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How To Tell if Two Dogs Are Bonded to Each Other

If two (or more) dogs are part of your family, it’s natural to want to know whether they trust and like each other!

Fortunately, there are some easy ways to tell that dogs are bonded. These include giving affection, mutual grooming, and wanting to sleep together.

In this article, we’ll discuss what it means when dogs are bonded and how to spot the signs. We’ll also give you tips for encouraging the bonding process.

What Does It Mean When Dogs Are Bonded?

How To Tell if Two Dogs Are Bonded to Each Other

It’s common to hear about bonded dogs. But what does it really mean when two dogs are bonded to each other?

Many dogs are happy to be around other canines. They might even play with other dogs on walks, or tolerate a friend’s dog visiting the house.

However, bonded dogs have a close relationship that goes far beyond just tolerating each other’s presence. When bonded dogs are together, they provide each other with comfort, security, and happiness.

Any two dogs can become bonded, but the process usually requires living together for an extended time. It’s also sometimes seen in littermates, although not all dogs from the same litter are guaranteed to get along.

Tip: You’ll often hear the term “bonded pair” in a dog rescue environment. This is when two dogs are already close and need to be rehomed together.

8 Ways to Tell if Dogs Are Bonded to Each Other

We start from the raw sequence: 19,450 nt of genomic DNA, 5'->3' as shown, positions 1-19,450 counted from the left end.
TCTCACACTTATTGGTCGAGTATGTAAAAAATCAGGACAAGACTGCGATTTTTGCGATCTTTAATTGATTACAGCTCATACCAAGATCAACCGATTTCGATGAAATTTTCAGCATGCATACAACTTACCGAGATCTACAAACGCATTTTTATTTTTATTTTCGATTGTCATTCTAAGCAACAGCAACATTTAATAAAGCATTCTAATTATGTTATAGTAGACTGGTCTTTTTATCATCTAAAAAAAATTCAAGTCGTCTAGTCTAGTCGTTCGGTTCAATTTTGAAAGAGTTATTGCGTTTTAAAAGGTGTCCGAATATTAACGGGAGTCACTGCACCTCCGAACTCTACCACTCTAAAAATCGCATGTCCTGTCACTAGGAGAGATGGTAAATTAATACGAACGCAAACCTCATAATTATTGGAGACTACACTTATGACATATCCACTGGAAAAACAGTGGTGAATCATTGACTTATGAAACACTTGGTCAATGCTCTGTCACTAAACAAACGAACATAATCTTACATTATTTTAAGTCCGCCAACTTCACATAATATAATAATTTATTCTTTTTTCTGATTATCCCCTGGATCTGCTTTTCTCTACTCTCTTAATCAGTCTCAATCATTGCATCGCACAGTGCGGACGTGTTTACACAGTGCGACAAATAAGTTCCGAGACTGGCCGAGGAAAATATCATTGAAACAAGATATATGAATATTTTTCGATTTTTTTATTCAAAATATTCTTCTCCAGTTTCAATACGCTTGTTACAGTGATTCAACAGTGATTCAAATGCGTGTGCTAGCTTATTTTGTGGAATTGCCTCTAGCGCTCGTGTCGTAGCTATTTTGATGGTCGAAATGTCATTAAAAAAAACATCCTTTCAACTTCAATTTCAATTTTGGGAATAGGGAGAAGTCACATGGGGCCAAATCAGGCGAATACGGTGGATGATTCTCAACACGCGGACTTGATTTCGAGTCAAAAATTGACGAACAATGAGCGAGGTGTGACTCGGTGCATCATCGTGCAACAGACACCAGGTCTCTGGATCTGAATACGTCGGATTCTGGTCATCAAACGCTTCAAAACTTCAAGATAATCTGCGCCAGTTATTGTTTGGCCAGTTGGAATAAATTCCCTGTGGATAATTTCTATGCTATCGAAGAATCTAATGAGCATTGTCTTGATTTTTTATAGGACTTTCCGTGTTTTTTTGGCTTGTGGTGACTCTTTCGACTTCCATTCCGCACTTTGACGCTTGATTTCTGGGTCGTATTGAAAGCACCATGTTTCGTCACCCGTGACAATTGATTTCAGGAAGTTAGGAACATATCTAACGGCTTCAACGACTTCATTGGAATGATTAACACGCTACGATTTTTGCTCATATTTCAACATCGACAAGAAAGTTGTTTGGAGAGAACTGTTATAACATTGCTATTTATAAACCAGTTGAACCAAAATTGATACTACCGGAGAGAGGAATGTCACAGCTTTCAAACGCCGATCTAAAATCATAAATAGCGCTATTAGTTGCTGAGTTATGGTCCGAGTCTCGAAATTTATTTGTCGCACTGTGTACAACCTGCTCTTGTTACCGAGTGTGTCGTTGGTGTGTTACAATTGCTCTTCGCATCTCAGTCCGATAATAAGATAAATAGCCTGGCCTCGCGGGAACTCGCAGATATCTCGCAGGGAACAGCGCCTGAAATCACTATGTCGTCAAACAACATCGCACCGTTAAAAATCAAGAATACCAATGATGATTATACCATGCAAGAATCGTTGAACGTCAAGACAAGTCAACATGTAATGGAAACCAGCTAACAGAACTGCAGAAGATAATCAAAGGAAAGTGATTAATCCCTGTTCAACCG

Listed below are eight signs that two dogs are bonded. Remember that every canine relationship is different, so not all these signs will be present.

1. Always Spend Time Together

An obvious sign that dogs are bonded is that they always want to spend time together!

If two dogs choose to be close to each other regularly, then they are likely to be bonded. You’ll probably see them follow each other around the house or snuggle up together for a rest.

Of course, this doesn’t apply if the dogs are confined in the same small room. In this situation, the dogs may tolerate each other’s presence, but it doesn’t necessarily mean they are bonded.

2. Affectionate Physical Contact and Grooming

Puppies often lick the face and ears of their mother. This is thought to signal that the puppy wants to be fed, but it may also be a sign of appeasement. 

The behaviour often continues into adulthood. When two dogs are close and bonded, they’ll lick each other’s muzzle to signal appeasement and companionship.

Two bonded dogs are also likely to be comfortable with physical contact. They probably won’t mind standing close to each other and may be happy to share a bed.

3. Sleep Together

Similarly to the last point, dogs that sleep together are likely to be bonded – especially if they snuggle up with actual physical contact.

Dogs are naturally wary of where they rest, as sleeping is a vulnerable state for any animal. If dogs sleep closely together, then this shows that they fully trust and feel comfortable with each other.

Tip: Even if your dogs choose to sleep together, it’s still important to provide separate beds. Sometimes the dogs may want space or alone time, so having separate resting spots can reduce tension.

4. Don’t Want to Leave House Without Each Other